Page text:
Income also is playing a role in Iraqis' views, with consistently more positive ratings among those who are better-off financially, and particularly difficult conditions for very low-income Iraqis. For example, among the one in 10 who report monthly household incomes under 200,000 dinars (about $175), 84 percent say they lack access to clean water or medical care.
Income is playing more of a direct role in these ratings now than when security was a bigger concern; and indeed the economy for the first time has surpassed security as the top mention when Iraqis are asked the biggest problem in their personal lives.
FOREIGN RELATIONS – There's a trend for the better in Iraqis' views of many of their neighbors. This poll finds sharp declines in negative assessments of Saudi Arabia, Syria and Turkey alike, led by much less criticism among Shiites.
The changes, like so many, are dramatic. In March 2007, 52 percent said Saudi Arabia was playing a negative role in Iraq; it's 32 percent now, including a huge 50-point drop among Shiites (Saudi Arabia is predominantly Sunni). Negative ratings of Syria have gone from 63 percent then to 38 percent now, with a 38-point drop among Shiites; and of Turkey, from 46 percent to 30 percent negative, including a 36-point drop among Shiites.
There's likewise been a 16-point drop in negative ratings of the United Kingdom, from 75 percent in March 2007 to 59 percent now, again led by Shiites. Russia's role is seen as negative by far fewer, 22 percent, but that's gained 9 points. And there's the United States: Sixty-four percent of Iraqis say it's playing a negative role in their country. But that's down from 77 percent in March 2007.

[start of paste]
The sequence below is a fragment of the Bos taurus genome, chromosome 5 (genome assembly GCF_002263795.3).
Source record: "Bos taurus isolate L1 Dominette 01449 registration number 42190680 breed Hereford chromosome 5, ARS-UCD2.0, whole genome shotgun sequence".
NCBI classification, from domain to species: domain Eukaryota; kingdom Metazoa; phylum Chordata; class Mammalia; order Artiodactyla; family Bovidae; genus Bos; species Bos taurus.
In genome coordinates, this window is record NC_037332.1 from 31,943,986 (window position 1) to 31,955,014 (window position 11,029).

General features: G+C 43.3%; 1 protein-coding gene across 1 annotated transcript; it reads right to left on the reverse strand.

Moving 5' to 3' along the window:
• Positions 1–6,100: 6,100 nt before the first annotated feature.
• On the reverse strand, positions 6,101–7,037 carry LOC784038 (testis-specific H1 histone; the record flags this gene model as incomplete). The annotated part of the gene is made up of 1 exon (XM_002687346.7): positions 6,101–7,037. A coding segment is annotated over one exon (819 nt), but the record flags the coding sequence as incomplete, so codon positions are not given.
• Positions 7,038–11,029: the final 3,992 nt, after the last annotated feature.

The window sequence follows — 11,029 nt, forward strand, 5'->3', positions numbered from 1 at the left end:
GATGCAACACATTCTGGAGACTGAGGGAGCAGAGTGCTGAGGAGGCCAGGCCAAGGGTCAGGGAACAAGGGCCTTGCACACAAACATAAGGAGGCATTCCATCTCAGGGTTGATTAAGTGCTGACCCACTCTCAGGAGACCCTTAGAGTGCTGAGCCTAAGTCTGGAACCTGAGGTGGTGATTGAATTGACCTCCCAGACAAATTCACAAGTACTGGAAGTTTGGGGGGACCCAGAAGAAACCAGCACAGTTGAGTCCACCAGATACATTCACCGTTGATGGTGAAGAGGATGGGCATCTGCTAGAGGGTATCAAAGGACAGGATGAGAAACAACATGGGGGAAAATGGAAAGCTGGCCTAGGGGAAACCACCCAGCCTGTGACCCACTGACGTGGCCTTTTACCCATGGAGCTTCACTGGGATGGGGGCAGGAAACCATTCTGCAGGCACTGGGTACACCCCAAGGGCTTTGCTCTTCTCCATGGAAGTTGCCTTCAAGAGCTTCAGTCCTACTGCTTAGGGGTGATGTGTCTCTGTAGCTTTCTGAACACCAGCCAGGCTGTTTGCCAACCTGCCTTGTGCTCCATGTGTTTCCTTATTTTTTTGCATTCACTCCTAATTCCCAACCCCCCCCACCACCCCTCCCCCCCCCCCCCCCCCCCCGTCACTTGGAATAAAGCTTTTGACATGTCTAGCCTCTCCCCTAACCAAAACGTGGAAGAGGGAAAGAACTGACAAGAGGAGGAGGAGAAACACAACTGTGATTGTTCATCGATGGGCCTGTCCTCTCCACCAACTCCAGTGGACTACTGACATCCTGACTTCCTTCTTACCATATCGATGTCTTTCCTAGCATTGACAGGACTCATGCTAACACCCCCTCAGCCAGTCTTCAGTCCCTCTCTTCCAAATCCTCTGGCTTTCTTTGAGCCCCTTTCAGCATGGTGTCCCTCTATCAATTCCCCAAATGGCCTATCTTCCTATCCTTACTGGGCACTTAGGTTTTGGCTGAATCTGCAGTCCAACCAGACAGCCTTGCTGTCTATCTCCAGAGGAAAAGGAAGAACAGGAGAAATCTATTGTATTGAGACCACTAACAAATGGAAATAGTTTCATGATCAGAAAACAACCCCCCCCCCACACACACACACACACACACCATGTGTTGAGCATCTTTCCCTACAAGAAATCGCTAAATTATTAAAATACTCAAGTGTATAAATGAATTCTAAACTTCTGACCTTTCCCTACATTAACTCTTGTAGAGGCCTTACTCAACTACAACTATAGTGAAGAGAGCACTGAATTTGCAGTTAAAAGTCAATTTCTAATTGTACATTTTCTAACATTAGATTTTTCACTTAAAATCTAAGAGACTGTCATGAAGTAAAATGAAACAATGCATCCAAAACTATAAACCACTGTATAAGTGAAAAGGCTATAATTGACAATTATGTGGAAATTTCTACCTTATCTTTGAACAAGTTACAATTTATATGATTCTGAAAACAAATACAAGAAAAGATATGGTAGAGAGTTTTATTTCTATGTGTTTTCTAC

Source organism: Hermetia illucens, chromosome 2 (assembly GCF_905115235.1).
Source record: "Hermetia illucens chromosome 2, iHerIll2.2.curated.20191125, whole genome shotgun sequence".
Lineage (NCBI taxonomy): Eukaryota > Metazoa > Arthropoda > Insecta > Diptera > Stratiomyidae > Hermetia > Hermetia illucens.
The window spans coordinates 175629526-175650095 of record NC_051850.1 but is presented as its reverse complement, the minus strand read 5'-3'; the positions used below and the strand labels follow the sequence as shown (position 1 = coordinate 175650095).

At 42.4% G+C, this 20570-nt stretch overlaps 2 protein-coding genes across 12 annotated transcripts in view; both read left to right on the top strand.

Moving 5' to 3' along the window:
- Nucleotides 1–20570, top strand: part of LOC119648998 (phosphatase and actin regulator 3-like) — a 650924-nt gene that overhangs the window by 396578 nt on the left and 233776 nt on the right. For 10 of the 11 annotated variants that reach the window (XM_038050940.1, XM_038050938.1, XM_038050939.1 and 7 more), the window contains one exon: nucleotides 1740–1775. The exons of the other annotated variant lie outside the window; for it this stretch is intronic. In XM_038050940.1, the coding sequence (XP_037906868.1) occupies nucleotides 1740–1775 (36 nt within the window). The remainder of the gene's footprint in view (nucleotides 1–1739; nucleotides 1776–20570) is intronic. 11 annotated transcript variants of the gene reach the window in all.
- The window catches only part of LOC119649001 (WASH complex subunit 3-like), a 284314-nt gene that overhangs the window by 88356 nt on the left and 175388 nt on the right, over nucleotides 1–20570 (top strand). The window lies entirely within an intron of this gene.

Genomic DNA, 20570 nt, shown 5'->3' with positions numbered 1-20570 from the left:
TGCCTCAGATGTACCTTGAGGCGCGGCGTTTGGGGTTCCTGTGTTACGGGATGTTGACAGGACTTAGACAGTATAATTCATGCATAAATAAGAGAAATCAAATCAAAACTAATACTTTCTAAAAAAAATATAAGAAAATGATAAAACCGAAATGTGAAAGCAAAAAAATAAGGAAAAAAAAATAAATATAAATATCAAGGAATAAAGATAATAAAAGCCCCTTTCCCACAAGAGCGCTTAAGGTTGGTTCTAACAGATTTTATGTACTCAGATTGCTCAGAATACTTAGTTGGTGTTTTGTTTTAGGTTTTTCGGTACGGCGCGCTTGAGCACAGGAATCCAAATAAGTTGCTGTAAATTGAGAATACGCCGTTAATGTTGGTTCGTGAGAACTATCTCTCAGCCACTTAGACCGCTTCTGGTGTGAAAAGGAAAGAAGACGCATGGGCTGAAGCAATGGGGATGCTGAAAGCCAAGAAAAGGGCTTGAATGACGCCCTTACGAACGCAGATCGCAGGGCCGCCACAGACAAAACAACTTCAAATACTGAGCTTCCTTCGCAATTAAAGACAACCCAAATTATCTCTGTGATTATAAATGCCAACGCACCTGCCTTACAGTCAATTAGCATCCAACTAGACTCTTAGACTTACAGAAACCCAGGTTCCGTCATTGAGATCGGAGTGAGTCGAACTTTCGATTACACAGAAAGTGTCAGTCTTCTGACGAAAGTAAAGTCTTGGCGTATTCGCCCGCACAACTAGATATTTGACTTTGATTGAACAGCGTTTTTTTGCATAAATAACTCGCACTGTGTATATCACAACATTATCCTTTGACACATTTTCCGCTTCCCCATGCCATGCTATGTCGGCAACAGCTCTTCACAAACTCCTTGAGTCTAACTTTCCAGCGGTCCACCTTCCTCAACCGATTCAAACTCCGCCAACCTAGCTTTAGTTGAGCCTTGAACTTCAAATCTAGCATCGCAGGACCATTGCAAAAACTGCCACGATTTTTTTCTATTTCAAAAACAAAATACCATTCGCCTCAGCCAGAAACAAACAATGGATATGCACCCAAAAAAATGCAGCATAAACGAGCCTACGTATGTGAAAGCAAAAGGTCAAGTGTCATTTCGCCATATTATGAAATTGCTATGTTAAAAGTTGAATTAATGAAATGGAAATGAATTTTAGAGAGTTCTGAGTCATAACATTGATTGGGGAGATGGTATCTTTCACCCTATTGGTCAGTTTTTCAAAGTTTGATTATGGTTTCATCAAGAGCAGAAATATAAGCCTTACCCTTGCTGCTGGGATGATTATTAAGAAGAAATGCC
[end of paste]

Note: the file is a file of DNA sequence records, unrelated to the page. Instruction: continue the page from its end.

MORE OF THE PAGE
One thing that's not changed, though, is views of Iran, the mainly Shiite nation with which Iraq fought a ruinous war in the 1980s. Sixty-eight percent say Iran is playing a negative role in Iraq, unchanged since 2007.
SHOE GUY – Finally, that still-negative view of the United States is reinforced by attitudes about Muntadhar al-Zeidi, the journalist who threw a shoe at then-President Bush during his visit to Baghdad in December. Twenty-four percent see him as a criminal, for assaulting a visiting foreign head of state. But 62 percent of Iraqis view al-Zeidi as a hero, for expressing the views held by many Iraqi people.
METHODOLOGY – This poll for ABC News, the BBC and NHK was conducted Feb. 17-25, 2009, through in-person interviews with a random national sample of 2,228 Iraqi adults, including oversamples in Anbar province, Basra city, Mosul, Kirkuk and the Sadr City section of Baghdad. The results have a 2.5-point error margin. Field work by D3 Systems of Vienna, Va., and KA Research Ltd. of Istanbul.
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